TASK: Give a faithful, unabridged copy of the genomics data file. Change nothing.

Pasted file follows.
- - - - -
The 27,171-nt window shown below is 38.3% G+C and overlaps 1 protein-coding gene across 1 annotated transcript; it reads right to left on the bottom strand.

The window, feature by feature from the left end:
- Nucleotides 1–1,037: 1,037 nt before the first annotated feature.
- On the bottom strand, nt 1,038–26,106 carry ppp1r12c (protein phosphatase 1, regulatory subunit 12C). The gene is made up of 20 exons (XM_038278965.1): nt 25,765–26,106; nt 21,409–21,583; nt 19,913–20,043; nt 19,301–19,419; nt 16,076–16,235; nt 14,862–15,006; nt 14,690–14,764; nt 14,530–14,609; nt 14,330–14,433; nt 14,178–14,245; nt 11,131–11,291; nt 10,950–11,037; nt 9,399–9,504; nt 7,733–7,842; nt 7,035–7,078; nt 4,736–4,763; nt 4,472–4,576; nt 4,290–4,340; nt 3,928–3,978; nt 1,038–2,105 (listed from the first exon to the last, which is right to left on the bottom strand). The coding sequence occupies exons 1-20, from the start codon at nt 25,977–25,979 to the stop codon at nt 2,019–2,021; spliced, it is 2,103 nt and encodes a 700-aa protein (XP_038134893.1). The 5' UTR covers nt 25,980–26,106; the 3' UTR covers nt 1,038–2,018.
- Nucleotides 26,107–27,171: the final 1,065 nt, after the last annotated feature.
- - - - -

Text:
The 27,171-nt window shown below is 38.3% G+C and overlaps 1 protein-coding gene across 1 annotated transcript; it reads right to left on the bottom strand.

The window, feature by feature from the left end:
- Nucleotides 1–1,037: 1,037 nt before the first annotated feature.
- On the bottom strand, nt 1,038–26,106 carry ppp1r12c (protein phosphatase 1, regulatory subunit 12C). The gene is made up of 20 exons (XM_038278965.1): nt 25,765–26,106; nt 21,409–21,583; nt 19,913–20,043; nt 19,301–19,419; nt 16,076–16,235; nt 14,862–15,006; nt 14,690–14,764; nt 14,530–14,609; nt 14,330–14,433; nt 14,178–14,245; nt 11,131–11,291; nt 10,950–11,037; nt 9,399–9,504; nt 7,733–7,842; nt 7,035–7,078; nt 4,736–4,763; nt 4,472–4,576; nt 4,290–4,340; nt 3,928–3,978; nt 1,038–2,105 (listed from the first exon to the last, which is right to left on the bottom strand). The coding sequence occupies exons 1-20, from the start codon at nt 25,977–25,979 to the stop codon at nt 2,019–2,021; spliced, it is 2,103 nt and encodes a 700-aa protein (XP_038134893.1). The 5' UTR covers nt 25,980–26,106; the 3' UTR covers nt 1,038–2,018.
- Nucleotides 26,107–27,171: the final 1,065 nt, after the last annotated feature.